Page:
Marshall & Ilsley Corp. (M&I) sponsored a 401(k) plan. Among one of more than 20 different investment funds was the M&I stock fund (M&I Fund), which was also an employee stock ownership plan (ESOP). Matching contributions in the plan were automatically invested in the M&I Fund, and participants were not permitted to invest more than 30 percent of their plan assets in the M&I Fund. The plan document required that the M&I Fund be offered and provided that M&I, as “…the settlor of the Plan and Trust, intends and declares that neither the Committee nor any other Plan fiduciary shall have any authority or ability to cause the M&I Fund to be invested in anything but M&I stock...”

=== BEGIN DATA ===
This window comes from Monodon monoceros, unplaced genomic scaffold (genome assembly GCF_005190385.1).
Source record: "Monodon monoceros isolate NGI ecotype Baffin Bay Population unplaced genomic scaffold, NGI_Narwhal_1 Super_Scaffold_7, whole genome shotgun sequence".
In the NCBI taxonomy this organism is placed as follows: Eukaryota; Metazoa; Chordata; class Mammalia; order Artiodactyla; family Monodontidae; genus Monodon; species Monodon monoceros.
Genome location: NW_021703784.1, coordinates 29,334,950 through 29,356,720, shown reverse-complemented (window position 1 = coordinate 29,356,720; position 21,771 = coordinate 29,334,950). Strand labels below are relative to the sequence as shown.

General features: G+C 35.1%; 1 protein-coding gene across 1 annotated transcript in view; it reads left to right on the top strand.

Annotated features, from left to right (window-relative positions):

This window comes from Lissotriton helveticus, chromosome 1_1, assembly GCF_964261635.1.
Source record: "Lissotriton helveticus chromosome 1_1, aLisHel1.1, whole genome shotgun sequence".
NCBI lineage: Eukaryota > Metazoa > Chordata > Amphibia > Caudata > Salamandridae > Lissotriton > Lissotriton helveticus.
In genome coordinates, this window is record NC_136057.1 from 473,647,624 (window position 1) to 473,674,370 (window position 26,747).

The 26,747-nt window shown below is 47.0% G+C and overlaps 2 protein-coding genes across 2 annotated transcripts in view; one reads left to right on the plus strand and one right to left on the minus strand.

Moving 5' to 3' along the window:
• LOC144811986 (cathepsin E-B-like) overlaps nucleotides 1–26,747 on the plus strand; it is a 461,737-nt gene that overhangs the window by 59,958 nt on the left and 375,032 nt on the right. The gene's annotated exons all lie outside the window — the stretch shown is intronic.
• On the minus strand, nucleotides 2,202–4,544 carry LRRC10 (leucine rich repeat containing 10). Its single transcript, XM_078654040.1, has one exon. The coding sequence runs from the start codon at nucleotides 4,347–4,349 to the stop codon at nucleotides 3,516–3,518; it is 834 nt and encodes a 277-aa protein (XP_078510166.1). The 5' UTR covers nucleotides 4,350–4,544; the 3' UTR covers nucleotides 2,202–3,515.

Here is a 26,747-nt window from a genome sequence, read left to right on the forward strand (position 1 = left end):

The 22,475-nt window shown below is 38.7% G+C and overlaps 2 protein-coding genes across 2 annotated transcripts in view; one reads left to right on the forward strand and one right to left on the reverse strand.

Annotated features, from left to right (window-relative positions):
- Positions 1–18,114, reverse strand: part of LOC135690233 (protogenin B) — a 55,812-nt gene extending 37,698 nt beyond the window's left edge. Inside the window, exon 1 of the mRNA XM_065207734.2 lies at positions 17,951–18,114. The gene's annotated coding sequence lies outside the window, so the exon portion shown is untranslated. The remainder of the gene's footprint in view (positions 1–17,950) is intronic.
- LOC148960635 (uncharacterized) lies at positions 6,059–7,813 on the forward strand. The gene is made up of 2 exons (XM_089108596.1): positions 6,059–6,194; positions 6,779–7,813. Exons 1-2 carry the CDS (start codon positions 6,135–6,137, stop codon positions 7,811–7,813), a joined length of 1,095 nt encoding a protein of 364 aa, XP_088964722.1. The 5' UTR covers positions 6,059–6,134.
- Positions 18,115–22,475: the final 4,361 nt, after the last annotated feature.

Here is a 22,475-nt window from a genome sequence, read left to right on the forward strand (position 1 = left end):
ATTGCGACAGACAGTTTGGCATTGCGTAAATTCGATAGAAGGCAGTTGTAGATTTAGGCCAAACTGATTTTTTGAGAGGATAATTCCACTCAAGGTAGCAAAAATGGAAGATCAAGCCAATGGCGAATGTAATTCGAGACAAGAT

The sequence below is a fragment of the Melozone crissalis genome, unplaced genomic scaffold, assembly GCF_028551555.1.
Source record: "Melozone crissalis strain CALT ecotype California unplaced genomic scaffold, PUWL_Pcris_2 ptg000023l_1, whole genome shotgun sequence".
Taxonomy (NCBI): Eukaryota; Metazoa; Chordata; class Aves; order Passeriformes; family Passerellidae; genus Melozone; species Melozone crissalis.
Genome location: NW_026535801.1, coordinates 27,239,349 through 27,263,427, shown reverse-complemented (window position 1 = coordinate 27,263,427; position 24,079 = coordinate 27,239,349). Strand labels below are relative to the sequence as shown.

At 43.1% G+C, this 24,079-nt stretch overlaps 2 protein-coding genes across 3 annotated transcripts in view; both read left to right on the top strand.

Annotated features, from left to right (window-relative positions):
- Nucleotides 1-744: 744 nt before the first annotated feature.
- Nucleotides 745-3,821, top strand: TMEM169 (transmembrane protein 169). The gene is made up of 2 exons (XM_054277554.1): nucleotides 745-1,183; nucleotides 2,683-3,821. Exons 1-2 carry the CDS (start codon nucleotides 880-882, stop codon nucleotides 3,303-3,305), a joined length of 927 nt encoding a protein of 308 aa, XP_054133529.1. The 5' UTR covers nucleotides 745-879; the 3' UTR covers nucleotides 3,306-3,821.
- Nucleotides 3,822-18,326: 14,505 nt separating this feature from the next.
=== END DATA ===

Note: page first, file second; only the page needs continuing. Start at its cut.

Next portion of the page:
Between 2008 and 2009, the value of M&I stock dropped by over 50 percent. Certain participants filed a class action alleging a breach of the fiduciary duty of prudence by maintaining the M&I Fund as an investment option. The district court granted a motion to dismiss on the basis that the plaintiffs failed to state a claim for relief because they did not overcome the presumption of prudence applicable in the matter. The plaintiffs appealed to the Seventh Circuit Court, which upheld the dismissal of the action. The Seventh Circuit Court found that the circumstances involved did not overcome the presumption of prudence given when plan documents require that an employer stock fund be included as an investment option, commonly referred to as the Moench presumption. The court did not find that the requirement to provide for the M&I Fund required under plan documents rose to the level of being inconsistent with ERISA. While this case is consistent with others we have recently reported in upholding the Moench presumption of prudence, the documents in this case have very strong language to support the presumption and to require the plan fiduciaries to maintain the stock fund. Other employers offering stock funds may wish to consider whether language found in their plan documents contain as strong a direction as in this case. (White v. Marshall & Ilsley Corp., 7th Cir., 2013)